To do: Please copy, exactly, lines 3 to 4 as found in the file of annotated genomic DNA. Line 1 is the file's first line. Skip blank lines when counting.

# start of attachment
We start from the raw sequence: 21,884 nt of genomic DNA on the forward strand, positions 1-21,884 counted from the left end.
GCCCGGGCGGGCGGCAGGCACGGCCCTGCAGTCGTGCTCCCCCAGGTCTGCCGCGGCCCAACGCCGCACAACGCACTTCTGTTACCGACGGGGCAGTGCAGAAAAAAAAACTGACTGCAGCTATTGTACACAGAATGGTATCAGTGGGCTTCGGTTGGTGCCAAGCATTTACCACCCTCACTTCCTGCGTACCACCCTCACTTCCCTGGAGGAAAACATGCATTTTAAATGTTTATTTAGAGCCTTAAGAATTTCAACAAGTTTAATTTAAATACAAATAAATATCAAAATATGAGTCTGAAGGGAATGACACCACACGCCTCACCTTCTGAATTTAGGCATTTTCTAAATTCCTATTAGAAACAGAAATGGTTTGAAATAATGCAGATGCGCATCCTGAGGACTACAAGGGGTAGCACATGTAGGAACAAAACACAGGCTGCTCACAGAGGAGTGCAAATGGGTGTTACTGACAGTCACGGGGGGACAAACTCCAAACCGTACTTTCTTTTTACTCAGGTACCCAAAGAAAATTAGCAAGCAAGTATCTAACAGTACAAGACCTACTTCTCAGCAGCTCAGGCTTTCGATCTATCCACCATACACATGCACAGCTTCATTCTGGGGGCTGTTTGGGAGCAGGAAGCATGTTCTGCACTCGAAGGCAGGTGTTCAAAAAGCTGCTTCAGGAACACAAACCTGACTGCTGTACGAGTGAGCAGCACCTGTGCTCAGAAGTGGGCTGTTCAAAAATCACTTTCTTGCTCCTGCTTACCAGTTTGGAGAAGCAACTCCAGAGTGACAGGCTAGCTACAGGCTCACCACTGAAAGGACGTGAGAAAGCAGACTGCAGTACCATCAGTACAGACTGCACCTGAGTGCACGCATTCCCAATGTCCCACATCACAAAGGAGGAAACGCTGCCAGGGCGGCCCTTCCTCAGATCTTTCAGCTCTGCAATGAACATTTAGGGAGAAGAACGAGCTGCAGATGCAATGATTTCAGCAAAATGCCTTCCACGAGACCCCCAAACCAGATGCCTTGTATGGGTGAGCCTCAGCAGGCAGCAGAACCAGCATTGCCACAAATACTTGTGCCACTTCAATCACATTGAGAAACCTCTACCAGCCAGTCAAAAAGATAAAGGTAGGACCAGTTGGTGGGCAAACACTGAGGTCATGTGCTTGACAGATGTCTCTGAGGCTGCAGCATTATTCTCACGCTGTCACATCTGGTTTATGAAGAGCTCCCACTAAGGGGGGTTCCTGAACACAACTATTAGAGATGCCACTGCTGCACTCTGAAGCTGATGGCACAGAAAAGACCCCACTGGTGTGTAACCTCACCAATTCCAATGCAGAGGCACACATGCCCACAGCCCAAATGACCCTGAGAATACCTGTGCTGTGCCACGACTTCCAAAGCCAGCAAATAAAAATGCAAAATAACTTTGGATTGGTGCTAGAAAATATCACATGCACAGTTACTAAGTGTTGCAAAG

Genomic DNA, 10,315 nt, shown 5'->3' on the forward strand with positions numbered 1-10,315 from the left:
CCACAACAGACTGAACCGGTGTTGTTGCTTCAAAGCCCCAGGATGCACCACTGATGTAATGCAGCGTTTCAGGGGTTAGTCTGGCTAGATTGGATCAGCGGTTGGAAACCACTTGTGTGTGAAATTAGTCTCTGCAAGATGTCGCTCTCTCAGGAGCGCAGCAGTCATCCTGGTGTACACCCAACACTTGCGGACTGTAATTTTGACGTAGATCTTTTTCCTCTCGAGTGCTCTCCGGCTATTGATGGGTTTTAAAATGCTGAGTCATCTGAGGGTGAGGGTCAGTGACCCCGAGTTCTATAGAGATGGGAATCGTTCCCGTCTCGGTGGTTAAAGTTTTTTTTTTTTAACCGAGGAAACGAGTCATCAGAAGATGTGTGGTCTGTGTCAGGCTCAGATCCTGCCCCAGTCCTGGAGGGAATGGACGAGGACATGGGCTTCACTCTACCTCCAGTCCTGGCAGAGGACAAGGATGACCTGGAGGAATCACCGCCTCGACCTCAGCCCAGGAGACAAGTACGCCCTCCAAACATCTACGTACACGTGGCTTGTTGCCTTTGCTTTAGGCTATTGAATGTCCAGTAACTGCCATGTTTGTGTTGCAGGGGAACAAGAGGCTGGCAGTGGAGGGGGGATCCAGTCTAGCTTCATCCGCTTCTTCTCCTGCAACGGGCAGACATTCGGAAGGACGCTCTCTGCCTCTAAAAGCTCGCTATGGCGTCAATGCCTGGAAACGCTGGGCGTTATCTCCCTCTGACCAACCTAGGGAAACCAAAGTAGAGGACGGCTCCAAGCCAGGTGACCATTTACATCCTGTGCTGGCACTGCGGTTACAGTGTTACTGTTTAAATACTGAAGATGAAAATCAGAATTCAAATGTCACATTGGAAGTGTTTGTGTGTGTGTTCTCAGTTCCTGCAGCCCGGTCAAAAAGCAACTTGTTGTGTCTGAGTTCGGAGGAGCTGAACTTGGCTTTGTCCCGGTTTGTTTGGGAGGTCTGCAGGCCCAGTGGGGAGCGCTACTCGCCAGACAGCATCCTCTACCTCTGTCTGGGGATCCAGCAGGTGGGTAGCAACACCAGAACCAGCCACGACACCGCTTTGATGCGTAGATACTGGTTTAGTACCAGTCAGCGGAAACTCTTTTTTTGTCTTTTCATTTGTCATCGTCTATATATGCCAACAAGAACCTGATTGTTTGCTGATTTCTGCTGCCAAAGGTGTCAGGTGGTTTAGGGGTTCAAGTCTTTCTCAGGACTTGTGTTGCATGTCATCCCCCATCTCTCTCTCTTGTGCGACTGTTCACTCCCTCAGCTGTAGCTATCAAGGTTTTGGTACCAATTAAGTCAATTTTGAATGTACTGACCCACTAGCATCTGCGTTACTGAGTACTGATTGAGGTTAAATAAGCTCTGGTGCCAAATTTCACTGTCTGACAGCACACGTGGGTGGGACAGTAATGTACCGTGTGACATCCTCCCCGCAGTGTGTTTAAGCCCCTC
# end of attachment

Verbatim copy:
Genomic DNA, 10,315 nt, shown 5'->3' on the forward strand with positions numbered 1-10,315 from the left:
CCACAACAGACTGAACCGGTGTTGTTGCTTCAAAGCCCCAGGATGCACCACTGATGTAATGCAGCGTTTCAGGGGTTAGTCTGGCTAGATTGGATCAGCGGTTGGAAACCACTTGTGTGTGAAATTAGTCTCTGCAAGATGTCGCTCTCTCAGGAGCGCAGCAGTCATCCTGGTGTACACCCAACACTTGCGGACTGTAATTTTGACGTAGATCTTTTTCCTCTCGAGTGCTCTCCGGCTATTGATGGGTTTTAAAATGCTGAGTCATCTGAGGGTGAGGGTCAGTGACCCCGAGTTCTATAGAGATGGGAATCGTTCCCGTCTCGGTGGTTAAAGTTTTTTTTTTTTAACCGAGGAAACGAGTCATCAGAAGATGTGTGGTCTGTGTCAGGCTCAGATCCTGCCCCAGTCCTGGAGGGAATGGACGAGGACATGGGCTTCACTCTACCTCCAGTCCTGGCAGAGGACAAGGATGACCTGGAGGAATCACCGCCTCGACCTCAGCCCAGGAGACAAGTACGCCCTCCAAACATCTACGTACACGTGGCTTGTTGCCTTTGCTTTAGGCTATTGAATGTCCAGTAACTGCCATGTTTGTGTTGCAGGGGAACAAGAGGCTGGCAGTGGAGGGGGGATCCAGTCTAGCTTCATCCGCTTCTTCTCCTGCAACGGGCAGACATTCGGAAGGACGCTCTCTGCCTCTAAAAGCTCGCTATGGCGTCAATGCCTGGAAACGCTGGGCGTTATCTCCCTCTGACCAACCTAGGGAAACCAAAGTAGAGGACGGCTCCAAGCCAGGTGACCATTTACATCCTGTGCTGGCACTGCGGTTACAGTGTTACTGTTTAAATACTGAAGATGAAAATCAGAATTCAAATGTCACATTGGAAGTGTTTGTGTGTGTGTTCTCAGTTCCTGCAGCCCGGTCAAAAAGCAACTTGTTGTGTCTGAGTTCGGAGGAGCTGAACTTGGCTTTGTCCCGGTTTGTTTGGGAGGTCTGCAGGCCCAGTGGGGAGCGCTACTCGCCAGACAGCATCCTCTACCTCTGTCTGGGGATCCAGCAGGTGGGTAGCAACACCAGAACCAGCCACGACACCGCTTTGATGCGTAGATACTGGTTTAGTACCAGTCAGCGGAAACTCTTTTTTTGTCTTTTCATTTGTCATCGTCTATATATGCCAACAAGAACCTGATTGTTTGCTGATTTCTGCTGCCAAAGGTGTCAGGTGGTTTAGGGGTTCAAGTCTTTCTCAGGACTTGTGTTGCATGTCATCCCCCATCTCTCTCTCTTGTGCGACTGTTCACTCCCTCAGCTGTAGCTATCAAGGTTTTGGTACCAATTAAGTCAATTTTGAATGTACTGACCCACTAGCATCTGCGTTACTGAGTACTGATTGAGGTTAAATAAGCTCTGGTGCCAAATTTCACTGTCTGACAGCACACGTGGGTGGGACAGTAATGTACCGTGTGACATCCTCCCCGCAGTGTGTTTAAGCCCCTC